By Dan Balz
Washington Post Staff Writer
Wednesday, September 1, 2010; A2
The Gallup organization dropped a bomb on the political world this week. In shorthand, the pollsters said Monday that if the midterm elections were held now, Republicans would take control of the House - and probably by a comfortable margin.
On Tuesday, James Campbell, a professor of political science at the University of Buffalo, weighed in with a prediction based on his modeling of the political climate. He said that Republicans are poised to gain 51 or 52 House seats, at least 11 more than needed to depose the Democrats.
Election Day is still two months away, but the twin findings added to the fear among Democrats that their House majority - and possibly their Senate majority as well - is in jeopardy.
For decades, Gallup has asked voters the following question: "If the elections for Congress were being held today, which party's candidate would you vote for in your congressional district?"
This week's survey produced the largest lead for the Republicans in the history of asking that question: 51 percent to 41 percent. Ninety-six percent of Republicans said they would vote for the GOP candidate, while 88 percent of Democrats said they would support the Democrat. Independents, who helped power Democratic victories in 2006 and 2008, split 48 percent to 31 percent for Republicans.
This measurement (known as the generic ballot question) has sometimes been considered an imperfect or misleading indicator of House election results. Gallup begs to differ. Frank Newport, editor in chief of the Gallup poll, said that Gallup's final survey of likely voters before Election Day has been an accurate predictor of the two parties' share of the national vote in House elections. The national vote, in turn, he added, is an excellent predictor of seats won or lost.
Four years ago, when Democrats won control of the House, the final Gallup survey of likely voters gave Democrats an advantage of seven percentage points over Republicans. Their actual share of the national two-party vote was eight points more.
In 1994, when Republicans won the House and Senate, Gallup showed the GOP with a seven-point advantage in its final survey - exactly the margin between the two parties on Election Day.
In both those elections, the Democrats' share of the two-party vote was almost identical to their share of House seats after the election. And in those elections - and all midterms between 1994 and 2006 - the number of seats won by the Democrats was almost identical to the number predicted by Gallup's models, within three.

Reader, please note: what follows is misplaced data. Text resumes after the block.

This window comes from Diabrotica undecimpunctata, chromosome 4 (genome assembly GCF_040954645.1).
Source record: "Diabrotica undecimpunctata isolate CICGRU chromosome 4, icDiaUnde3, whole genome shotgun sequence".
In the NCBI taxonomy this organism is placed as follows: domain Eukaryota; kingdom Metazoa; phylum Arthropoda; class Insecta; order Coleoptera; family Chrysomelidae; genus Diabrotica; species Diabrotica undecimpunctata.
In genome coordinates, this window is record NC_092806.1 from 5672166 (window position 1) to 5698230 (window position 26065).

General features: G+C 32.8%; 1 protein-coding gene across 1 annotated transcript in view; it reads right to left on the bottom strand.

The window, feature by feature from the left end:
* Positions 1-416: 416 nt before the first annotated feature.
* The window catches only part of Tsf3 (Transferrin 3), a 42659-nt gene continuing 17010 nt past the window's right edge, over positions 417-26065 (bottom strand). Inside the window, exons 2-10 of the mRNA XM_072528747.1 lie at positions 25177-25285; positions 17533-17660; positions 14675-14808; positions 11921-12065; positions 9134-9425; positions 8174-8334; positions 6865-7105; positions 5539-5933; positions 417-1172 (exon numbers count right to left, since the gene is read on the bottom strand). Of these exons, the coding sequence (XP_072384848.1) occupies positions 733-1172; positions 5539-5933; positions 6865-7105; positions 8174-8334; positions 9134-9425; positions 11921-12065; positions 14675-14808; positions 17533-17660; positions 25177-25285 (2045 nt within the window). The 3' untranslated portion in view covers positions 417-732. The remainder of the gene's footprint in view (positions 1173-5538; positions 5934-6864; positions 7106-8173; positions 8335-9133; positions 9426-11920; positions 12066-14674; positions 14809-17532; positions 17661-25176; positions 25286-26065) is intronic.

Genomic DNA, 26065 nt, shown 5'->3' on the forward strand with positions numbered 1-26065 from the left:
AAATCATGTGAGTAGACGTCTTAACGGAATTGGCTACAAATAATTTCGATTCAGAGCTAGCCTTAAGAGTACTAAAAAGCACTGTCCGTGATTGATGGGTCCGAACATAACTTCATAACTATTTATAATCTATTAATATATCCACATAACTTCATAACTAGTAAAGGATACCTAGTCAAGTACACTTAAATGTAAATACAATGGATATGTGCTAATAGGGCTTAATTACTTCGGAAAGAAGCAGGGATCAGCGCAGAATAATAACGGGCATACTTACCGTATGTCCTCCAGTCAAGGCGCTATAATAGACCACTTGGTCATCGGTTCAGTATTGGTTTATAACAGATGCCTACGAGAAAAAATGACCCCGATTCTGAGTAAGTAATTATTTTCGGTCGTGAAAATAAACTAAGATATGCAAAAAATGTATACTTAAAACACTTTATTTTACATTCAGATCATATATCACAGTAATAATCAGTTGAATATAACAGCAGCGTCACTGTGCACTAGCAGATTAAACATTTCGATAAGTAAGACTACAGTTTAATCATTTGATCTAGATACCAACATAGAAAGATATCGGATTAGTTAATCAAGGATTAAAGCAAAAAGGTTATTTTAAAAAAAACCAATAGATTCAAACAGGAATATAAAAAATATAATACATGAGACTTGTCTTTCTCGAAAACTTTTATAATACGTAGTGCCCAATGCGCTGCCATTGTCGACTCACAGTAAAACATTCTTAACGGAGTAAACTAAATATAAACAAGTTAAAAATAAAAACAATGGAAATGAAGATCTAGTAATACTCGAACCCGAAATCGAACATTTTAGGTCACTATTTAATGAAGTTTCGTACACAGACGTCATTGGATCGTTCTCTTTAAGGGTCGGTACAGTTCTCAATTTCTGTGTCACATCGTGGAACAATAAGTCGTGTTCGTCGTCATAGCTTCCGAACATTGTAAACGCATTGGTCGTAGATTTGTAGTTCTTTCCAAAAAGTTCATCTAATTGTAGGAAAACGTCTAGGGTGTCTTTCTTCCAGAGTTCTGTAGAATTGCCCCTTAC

It's worth noting that in midterm elections before 1994, Democrats ended up with a higher share of House seats than their take of the vote.
The current Gallup survey was based on interviews with registered voters. Gallup won't start measuring attitudes among likely voters until late September or early October. But everything suggests that a likely-voter survey this year would give the Republicans a greater advantage.
There are some cautionary notes. Gallup's generic ballot measure has fluctuated between late August and early November in past midterm contests. Four years ago, Democrats were ahead by six points in August, by 19 points in October and by eight points in the final survey. In 1994, the two parties were tied in August, October and early November, but the final survey showed the GOP with a clear advantage. So things can change.
Another caveat: Barely two months ago, Democrats held a lead in Gallup's tracking. That caused a moment of hopefulness among party strategists that has quickly disappeared.
Newport said he could not identify empirically the reasons the bottom suddenly fell out for the Democrats. Could it be the worsening economic news, the controversy over the mosque in New York or something else?
"I hesitate without some kind of data to document what's happening out there," he said with admirable restraint.
Caveats aside, Democrats are in deep trouble. Their breaking point is 48 percent in the Gallup generic measurement. At that level, they would be projected to win 216 seats - and become the House minority party. A support level of 46 percent would leave them with an estimated 197 seats. No party has won more than 54 percent of the two-party vote in a midterm election since 1986.
Campbell's paper highlights other reasons he thinks Democrats are in serious danger of losing their House majority. One is a political climate that has energized Republicans far more than Democrats.
But Campbell also says Democrats are overexposed. After picking up 54 seats in 2006 and 2008, they hold territory that would be difficult to defend under any circumstances. More significant, many Democratic-held seats are in trouble, while Republicans have few in danger. That combination has led to upheavals in past midterm contests.
Campbell also dashes Democratic hopes that a spike in President Obama's approval rating will fend off big losses. He said there is little evidence to support the commonly held view that 50 percent is the line of demarcation. In midterm elections, he said it's closer to 65 percent.
"A 65 percent rating in a midterm sounds great but, politically, is approximately neutral and only a precursor to holding their status quo," he writes.
It is clear that, by almost any measure, Democrats badly lost the month of August. Is there any wonder Republicans are optimistic about November?